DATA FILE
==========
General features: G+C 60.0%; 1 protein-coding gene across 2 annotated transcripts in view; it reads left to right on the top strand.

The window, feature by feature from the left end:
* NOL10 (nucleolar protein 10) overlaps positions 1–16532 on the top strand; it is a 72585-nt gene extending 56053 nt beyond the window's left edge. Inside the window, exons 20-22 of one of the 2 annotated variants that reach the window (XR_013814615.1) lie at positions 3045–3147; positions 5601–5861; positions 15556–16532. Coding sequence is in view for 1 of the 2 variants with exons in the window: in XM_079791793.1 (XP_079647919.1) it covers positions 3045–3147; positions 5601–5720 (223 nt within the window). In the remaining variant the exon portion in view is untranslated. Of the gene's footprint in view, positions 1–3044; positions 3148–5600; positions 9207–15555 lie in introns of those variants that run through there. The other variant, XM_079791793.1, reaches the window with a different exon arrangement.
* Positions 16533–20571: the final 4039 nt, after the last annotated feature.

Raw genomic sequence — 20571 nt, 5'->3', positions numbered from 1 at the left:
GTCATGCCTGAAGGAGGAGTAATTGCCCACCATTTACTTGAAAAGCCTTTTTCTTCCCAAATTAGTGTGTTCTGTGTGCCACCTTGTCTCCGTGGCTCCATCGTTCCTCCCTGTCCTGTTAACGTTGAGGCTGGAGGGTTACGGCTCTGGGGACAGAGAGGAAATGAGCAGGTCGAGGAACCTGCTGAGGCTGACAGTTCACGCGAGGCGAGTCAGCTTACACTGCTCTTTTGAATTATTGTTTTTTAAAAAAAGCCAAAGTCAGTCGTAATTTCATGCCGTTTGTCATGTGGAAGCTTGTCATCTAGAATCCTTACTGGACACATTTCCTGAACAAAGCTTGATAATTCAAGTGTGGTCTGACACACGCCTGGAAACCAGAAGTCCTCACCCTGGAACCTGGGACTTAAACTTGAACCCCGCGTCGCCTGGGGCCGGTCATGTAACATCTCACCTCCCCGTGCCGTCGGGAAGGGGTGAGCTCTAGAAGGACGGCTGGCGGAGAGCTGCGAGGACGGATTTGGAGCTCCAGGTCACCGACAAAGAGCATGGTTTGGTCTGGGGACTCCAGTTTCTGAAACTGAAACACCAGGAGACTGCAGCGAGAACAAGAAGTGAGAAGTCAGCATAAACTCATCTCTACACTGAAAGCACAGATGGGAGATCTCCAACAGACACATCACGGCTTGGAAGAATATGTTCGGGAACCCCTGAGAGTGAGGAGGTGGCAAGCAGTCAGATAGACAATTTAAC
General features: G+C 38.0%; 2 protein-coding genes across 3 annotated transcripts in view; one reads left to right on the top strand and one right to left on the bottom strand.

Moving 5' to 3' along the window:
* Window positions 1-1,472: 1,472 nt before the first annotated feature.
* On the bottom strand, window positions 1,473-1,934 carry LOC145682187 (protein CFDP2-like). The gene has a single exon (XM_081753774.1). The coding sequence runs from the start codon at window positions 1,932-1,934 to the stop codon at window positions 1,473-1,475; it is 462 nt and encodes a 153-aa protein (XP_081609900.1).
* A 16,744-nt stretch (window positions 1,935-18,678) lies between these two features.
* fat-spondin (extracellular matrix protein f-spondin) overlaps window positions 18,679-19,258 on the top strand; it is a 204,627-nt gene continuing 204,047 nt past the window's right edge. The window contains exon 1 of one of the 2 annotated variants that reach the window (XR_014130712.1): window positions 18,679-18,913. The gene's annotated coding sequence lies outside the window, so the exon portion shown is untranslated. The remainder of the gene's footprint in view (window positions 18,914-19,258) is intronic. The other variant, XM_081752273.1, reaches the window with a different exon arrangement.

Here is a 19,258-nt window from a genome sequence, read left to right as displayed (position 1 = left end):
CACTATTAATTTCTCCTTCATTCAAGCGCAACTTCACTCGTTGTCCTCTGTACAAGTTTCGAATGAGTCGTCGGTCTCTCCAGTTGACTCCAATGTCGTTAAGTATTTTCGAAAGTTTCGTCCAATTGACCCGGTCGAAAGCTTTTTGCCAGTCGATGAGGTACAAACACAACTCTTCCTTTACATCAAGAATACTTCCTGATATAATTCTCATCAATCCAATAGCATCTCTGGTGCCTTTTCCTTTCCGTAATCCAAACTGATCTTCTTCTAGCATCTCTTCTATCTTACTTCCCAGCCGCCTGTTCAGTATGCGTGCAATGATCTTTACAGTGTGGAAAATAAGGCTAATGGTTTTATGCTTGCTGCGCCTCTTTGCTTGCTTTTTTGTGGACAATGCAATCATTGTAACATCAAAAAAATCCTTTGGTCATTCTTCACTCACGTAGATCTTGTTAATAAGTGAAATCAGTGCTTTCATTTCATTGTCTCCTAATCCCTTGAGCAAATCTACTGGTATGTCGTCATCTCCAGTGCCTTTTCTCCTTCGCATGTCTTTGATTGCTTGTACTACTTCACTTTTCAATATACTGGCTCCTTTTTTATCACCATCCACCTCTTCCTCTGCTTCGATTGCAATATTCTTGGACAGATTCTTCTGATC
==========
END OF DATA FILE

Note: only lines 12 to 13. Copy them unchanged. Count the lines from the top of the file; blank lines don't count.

* fat-spondin (extracellular matrix protein f-spondin) overlaps window positions 18,679-19,258 on the top strand; it is a 204,627-nt gene continuing 204,047 nt past the window's right edge. The window contains exon 1 of one of the 2 annotated variants that reach the window (XR_014130712.1): window positions 18,679-18,913. The gene's annotated coding sequence lies outside the window, so the exon portion shown is untranslated. The remainder of the gene's footprint in view (window positions 18,914-19,258) is intronic. The other variant, XM_081752273.1, reaches the window with a different exon arrangement.

Here is a 19,258-nt window from a genome sequence, read left to right as displayed (position 1 = left end):